A metal disc-like covering member or plate 32 of approximately the same size as base plate 12 having holes 34, 36 is provided to cooperate with the base plate and the padlock to prevent removal of the device with a handgun locked thereto. The holes 34 and 36 are sized to slidably receive the rods 16 and 14, respectively, and the covering plate 32 is slid onto the rods 16 and 14 and positioned proximate base plate 12. A plastic sleeve 38 is provided to be inserted over the threaded rod 16 so that the threads of the rod will not come into contact with the firearm and mar the finish of the firearm.
As shown in FIGS. 2 and 3, the firearm security device 10 can be utilized to secure a handgun 40 to a structure having a single exposed surface such as a wall 42. The device is mounted to the wall surface by positioning the base plate 12 adjacent to the wall surface and securing the base plate 12 to the wall surface by means of screws 30. The base plate 12 is preferably secured to a structural element such as a beam in the wall. If the base plate 12 must be secured solely to a plaster wall or a plasterboard wall, fasteners such as toggle bolts are used instead of screws 30. After the base plate 12 has been secured to the wall surface, the covering plate 32 is disposed on the rods 16 and 14 in contact with the base plate 12. The nut 18 secures the covering plate 32 against the base plate 12 and covers the screw holes 28 and screws 30 so that they are inaccessible. The handgun 40 is then placed on the device 10 with rods 14 and 16 extending through the trigger guard 44 of the handgun and the trigger 46 of the handgun disposed between the rods 14 and 16. In FIG. 2, the wall surface extends vertically and the rods extend horizontally. The rods preferably support the handgun with the handle in the upper vertical position and the barrel pointing downwardly for safety. While the device may be used to secure almost any firearm having a trigger guard and lever-type trigger, a handgun is used for purposes of illustration. The thicknesses of rods 14 and 16 and the spacing therebetween are selected so that the rods will extend through the trigger guard while leaving sufficient space for the trigger to be disposed between the rods. Additionally, the size and spacing of the rods are such that substantial movement of the trigger is prevented by the spacing between the rods and the spacing between the trigger guard and the rods, to thereby prevent unauthorized or accidental discharge of the handgun.
The handgun is secured by locking a padlock 26 to the device 10. This is done by inserting the shackle 24 of the padlock through the hole 22 in rod 14 and then locking the padlock. The padlock prevents withdrawal of the handgun from the device 10. Since the handgun cannot be withdrawn from the device and since the trigger is substantially prevented from being moved, the handgun is secure against theft and discharge. Additionally, since the handgun cannot be withdrawn, the covering plate 32 cannot be withdrawn, thereby preventing access to the screw holes 28 and screws 30. Accordingly, the device and handgun can be securely mounted to a wall.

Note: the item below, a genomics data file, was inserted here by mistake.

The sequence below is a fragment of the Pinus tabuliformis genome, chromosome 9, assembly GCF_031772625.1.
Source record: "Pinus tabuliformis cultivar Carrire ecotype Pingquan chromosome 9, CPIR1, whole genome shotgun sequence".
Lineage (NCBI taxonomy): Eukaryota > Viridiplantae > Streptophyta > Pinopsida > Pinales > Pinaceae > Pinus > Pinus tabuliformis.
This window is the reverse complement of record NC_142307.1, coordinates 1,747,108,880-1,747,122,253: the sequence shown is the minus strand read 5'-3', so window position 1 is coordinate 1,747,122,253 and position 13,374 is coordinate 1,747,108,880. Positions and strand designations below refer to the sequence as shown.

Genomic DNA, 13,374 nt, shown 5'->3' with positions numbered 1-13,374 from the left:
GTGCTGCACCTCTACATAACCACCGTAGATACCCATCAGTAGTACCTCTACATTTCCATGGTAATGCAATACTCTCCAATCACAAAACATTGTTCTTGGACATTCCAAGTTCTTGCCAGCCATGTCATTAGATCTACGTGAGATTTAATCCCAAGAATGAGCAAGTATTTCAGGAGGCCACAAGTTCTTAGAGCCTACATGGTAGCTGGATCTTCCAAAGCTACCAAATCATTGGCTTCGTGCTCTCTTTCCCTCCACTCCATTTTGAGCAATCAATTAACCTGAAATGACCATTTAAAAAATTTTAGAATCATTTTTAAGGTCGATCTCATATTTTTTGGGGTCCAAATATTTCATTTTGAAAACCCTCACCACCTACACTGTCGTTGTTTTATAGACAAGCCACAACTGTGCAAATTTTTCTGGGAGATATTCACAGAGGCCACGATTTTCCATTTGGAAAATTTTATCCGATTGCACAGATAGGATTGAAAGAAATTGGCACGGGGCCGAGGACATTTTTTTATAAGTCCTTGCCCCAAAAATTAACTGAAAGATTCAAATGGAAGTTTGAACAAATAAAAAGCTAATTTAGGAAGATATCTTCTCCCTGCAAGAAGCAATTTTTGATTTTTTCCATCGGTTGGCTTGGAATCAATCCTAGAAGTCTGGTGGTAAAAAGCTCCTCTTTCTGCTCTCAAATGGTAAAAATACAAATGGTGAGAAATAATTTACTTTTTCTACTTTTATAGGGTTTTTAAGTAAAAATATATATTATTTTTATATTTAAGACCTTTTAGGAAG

Referring now to FIG 4, the handgun 40 can be securely mounted to a structure having two exposed surfaces such as a locker. When the device is mounted to a locker wall 50, the device need not include holes 28 for screws. However, for uniformity and ease of production, the device may include the holes although they are not employed. To mount the device to a locker wall, two holes are drilled in the locker wall to permit insertion of rods 14 and 16 from the outside of the locker into the interior of the locker. Base plate 12 is disposed on the exterior surface of the locker with the rods 14 and 16 extending into the interior of the locker. The covering plate 32 is then placed on the rods 14 and 16 and butted up against the interior surface of the locker wall 50. The nut 18 is then tightened on to the rod 16 to snugly sandwich the locker wall 50 between the base plate 12 and the covering plate 32. The handgun is then mounted on the rods 14 and 16 as described for the wall-mounted embodiment of FIGS. 1-3.
As mentioned, the device 10 may be utilized to secure firearms having a trigger guard and a lever-type trigger and can secure rifles as well as handguns. However, the device is particularly adapted to secure handguns. For example, in the home, the device may be disposed within a closet and securely mounted to a closet wall. The firearm will remain accessible yet it will be out of sight and securely and safely stored. The device also is quite useful in police stations and armories where one desires to temporarily and safely secure his handgun without unloading it, in a locker, for example. Thus, if one does not desire to wear his handgun while he is performing certain duties, for example, office duties, he may temporarily and safely secure his handgun in his locker and need not unload the handgun since discharge is prevented.